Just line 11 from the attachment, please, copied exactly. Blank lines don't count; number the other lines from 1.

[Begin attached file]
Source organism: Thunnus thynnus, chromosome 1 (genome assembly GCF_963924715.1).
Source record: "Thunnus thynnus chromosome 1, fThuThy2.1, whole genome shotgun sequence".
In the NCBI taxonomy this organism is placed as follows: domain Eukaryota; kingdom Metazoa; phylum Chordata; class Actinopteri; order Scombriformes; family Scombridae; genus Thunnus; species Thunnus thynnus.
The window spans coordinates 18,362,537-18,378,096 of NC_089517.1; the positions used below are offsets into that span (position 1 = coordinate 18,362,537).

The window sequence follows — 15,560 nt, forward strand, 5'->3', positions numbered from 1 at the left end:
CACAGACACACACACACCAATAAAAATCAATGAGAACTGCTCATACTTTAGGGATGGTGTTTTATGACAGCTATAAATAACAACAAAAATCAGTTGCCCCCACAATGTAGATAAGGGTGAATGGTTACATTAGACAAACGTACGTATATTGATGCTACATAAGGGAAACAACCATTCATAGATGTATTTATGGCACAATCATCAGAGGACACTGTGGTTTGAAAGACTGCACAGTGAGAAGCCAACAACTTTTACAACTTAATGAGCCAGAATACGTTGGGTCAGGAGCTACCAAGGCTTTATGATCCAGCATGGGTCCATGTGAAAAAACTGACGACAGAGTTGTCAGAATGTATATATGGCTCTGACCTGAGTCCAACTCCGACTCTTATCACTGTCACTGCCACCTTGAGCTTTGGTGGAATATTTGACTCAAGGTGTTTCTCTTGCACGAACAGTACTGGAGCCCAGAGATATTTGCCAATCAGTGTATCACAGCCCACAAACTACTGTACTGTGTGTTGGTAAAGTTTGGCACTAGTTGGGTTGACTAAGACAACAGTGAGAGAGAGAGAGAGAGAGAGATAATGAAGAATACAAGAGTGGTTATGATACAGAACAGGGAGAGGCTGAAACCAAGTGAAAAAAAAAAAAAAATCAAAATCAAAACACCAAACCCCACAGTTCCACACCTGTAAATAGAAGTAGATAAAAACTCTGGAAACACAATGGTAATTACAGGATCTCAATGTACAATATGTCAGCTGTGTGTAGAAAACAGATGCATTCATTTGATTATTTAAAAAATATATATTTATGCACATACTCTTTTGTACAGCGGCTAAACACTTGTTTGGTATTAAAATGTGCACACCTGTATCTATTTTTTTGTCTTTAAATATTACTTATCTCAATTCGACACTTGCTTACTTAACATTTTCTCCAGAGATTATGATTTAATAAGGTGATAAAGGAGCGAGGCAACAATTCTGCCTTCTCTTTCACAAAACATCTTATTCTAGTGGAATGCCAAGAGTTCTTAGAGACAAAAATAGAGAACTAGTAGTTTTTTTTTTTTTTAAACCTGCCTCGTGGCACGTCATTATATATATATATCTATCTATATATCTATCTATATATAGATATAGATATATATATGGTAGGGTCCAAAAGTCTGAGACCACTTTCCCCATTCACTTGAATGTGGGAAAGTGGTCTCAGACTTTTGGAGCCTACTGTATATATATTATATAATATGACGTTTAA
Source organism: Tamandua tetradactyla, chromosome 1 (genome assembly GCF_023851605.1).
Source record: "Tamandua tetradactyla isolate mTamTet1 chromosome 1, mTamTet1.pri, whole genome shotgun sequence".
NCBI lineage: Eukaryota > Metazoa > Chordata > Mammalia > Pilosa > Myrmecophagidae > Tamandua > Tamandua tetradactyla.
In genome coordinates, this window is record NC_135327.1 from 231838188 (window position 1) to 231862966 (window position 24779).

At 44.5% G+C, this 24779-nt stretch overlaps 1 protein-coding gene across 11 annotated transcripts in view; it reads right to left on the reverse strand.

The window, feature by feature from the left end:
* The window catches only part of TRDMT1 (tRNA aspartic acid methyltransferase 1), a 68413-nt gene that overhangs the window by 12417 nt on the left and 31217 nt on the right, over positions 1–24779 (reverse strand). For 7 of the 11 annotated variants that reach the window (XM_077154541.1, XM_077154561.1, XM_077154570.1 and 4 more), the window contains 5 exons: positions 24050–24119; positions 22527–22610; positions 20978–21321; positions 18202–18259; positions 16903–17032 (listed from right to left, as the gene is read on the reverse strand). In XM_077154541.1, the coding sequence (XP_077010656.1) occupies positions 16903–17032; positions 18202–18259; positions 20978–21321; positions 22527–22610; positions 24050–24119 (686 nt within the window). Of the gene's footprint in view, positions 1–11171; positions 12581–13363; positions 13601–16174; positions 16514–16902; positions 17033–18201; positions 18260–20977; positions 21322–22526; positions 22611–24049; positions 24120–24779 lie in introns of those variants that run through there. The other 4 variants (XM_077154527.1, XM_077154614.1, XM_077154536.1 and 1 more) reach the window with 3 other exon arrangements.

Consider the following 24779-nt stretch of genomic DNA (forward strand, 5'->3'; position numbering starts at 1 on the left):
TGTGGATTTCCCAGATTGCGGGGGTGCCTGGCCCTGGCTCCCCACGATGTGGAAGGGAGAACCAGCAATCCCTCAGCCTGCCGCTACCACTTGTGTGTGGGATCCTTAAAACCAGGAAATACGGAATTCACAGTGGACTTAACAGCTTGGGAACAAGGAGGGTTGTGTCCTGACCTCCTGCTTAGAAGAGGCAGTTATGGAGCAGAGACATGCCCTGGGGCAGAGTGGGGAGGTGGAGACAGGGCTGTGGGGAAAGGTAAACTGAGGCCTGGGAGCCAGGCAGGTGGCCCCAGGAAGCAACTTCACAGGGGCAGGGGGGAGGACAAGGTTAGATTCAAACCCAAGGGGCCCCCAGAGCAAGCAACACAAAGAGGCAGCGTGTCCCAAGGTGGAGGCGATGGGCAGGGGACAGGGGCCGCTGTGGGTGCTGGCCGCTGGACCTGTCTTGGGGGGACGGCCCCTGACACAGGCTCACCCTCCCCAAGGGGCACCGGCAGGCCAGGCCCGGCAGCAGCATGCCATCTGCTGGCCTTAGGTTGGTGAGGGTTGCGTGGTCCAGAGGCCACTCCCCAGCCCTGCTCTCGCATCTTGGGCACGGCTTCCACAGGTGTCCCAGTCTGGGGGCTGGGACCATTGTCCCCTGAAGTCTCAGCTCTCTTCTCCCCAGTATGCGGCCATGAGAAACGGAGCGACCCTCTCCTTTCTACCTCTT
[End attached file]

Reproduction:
At 44.5% G+C, this 24779-nt stretch overlaps 1 protein-coding gene across 11 annotated transcripts in view; it reads right to left on the reverse strand.